- Financial support. For many countries, there is still a need to bridge the gap between the technical and impact potential of a project, and its commercial viability. This is where I see still a steady role for public interventions given as blended finance in the form of concessional lending, guarantee instruments and subordinated positions in financial instruments (e.g. first loss and tiered funds). We definitely need a little bit more risk-taking in order to bring new technologies on the market, which can be achieved through concessional equity in incubators and accelerators funds, as well as for venture capital. Supporting the supply of viable projects can strengthen the arguments for the business case of investing in green and SDG-linked products, which is paramount to speed up divestment away from fossil fuels.
- Technology solutions. There are two ways to look at this: a solution as a new product, design or process (e.g. gravitational technologies for energy storage); and as a system change, i.e. green connectivity, circular economy and cradle-to-grave solutions, ‘green-digital’ urban designs and urban adaptation practices. To name a few…
- Nature-based solutions. This would include conservation efforts, resource preservation and management, re-building of ecosystem. In this area we have solutions at hand, for example in carbon sequestration through reforestation and afforestation practices. Those solutions need to be implemented at a faster pace that the on-going destructions of those same ecosystem, which is very challenging.
- Applicable awareness. I hear too often people feeling disempowered: how can one person make a difference? Well, let’s bring awareness to this issue and see what we can do, as individual, as part of a community, and in the bigger political arena, then we are not anymore acting as one but as humankind. As we prepare for next Conference of the Parties (COP26), co-organized by the UK and Italy and taking place in Glasgow in November 2020, we can take the opportunity to learn more about what’s happening and empower ourselves to bring change.
For example, what are some key changes we can bring into our lives?
I would like to give some suggestions… Switch energy supplier to full renewable energy; reduce meat consumption; join a vegan / vegetarian group for inspiration and recipes; reduce food waste; seek bulk or unpacked shops where you can use and reuse your own containers; increase energy efficiency by, for instance, switching all lights off, as well as through efficient lighting, windows and walls; join a clothes swapping group or sales apps; use sharing services rather than owning a product (e.g. car sharing); vote with your wallet by deliberately choosing which product and company you want to support and which you don’t; participate in tree-planting exercises and other sustainability activities organized by your council; use public transport to move around; vote for those candidates who have a clear pro-climate and sustainability agenda.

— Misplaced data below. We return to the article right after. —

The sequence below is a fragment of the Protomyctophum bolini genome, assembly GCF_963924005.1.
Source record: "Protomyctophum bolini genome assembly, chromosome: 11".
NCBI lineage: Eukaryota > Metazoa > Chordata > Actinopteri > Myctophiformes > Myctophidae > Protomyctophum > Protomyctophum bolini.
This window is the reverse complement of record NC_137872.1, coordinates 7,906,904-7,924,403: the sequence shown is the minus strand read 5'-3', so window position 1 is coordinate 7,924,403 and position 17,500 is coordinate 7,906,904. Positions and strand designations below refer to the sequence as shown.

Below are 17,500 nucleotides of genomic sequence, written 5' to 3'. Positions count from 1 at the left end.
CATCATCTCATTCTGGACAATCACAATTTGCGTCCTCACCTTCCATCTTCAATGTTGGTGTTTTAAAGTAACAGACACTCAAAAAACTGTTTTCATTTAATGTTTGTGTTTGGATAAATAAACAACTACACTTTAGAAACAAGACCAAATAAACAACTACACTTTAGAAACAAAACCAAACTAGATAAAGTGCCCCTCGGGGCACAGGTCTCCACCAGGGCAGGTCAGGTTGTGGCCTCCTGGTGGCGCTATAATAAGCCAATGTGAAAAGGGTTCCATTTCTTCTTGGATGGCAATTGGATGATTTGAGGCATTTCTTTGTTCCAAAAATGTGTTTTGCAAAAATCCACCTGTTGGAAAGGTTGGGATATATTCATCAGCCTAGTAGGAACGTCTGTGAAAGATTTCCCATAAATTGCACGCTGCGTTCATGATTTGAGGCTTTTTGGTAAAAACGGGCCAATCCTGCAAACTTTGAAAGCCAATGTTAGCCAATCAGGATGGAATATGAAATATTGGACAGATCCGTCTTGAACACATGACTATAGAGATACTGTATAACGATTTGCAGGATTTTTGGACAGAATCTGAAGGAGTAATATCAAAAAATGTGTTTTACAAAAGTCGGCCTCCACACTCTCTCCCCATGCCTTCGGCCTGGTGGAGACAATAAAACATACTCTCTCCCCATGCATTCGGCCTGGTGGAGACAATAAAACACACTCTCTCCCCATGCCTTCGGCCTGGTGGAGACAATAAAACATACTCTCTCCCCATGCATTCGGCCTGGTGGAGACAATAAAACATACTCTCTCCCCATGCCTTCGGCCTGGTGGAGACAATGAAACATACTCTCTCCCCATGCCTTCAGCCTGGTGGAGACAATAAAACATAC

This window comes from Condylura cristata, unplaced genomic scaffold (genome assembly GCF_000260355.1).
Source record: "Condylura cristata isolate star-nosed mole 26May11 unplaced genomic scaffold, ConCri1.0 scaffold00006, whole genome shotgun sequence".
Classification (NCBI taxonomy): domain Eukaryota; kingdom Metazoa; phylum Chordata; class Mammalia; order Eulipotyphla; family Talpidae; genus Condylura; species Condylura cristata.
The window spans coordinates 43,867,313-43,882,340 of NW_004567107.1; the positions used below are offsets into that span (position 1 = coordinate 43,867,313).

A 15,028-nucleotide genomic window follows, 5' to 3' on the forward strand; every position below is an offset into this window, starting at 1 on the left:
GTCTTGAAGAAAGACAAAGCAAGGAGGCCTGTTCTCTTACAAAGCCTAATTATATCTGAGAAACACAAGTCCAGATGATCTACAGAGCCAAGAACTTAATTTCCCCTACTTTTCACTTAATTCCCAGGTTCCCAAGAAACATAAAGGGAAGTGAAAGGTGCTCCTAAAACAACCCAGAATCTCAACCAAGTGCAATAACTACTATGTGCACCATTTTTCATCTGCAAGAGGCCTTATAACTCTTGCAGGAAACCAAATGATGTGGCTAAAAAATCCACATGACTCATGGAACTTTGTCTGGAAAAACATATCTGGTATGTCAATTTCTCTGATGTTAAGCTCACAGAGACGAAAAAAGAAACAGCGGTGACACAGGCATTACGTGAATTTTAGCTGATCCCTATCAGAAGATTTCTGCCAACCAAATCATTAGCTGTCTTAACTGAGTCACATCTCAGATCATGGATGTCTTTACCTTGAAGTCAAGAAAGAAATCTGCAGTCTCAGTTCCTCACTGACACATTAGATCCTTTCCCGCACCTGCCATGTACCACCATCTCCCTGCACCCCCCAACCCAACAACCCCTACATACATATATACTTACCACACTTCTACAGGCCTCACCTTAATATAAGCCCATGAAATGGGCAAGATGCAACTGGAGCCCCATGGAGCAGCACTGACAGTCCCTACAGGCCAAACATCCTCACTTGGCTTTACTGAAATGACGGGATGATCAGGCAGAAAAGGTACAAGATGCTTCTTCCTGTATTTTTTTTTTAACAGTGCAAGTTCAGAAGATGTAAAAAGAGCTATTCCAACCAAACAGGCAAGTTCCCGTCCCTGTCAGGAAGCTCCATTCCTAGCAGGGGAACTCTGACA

How can your expertise make a difference?
At Globalfields we look at climate change and sustainability practices in businesses from a variety of angles. We are interested in the interconnectedness of the issues and therefore we are able to offer holistic approaches. As I was mentioning earlier on, clean energy generation and efficiency gains cannot be taken in isolation from conservation efforts and stewardship of the planet. We need to think about energy and resource efficiency solutions alongside their wider impacts. We need to align corporate efforts with the sustainable development goals and with international agreements such as the Paris Agreement.
Globalfields was incorporated almost two years ago, and in this relatively brief time we have worked very closely with a number of governments, public and private-sector institutions to create processes or policies to implement green finance practices.
In particular, our work includes supporting organizations in drafting green finance strategies and roadmaps for their implementation; in designing framework for a company’s alignment with the SDGs; supporting the work around frameworks for green loans and SDG loan certifications; advising on financial instruments in green finance, with specific use of concessional and blended products for developing countries; fund-raising and structuring of funds.
More recently we have also worked on green finance training and made our first investment in small-scale hydropower. Two additional investments are under consideration as we speak.
Most of our work is targeted at corporate level, but we have also designed frameworks for coaching for transformational ‘green’ leadership, delivered individually or in small groups. This is where we aim to empower people to not only understanding the subject matter but also to design the most appropriate pathways for them to become transformational leaders in their organization. Working at corporate and individual levels is in my opinion a necessary undertaking in order to bridge the gap between science, policy and action.
Cover image: Marta Simonetti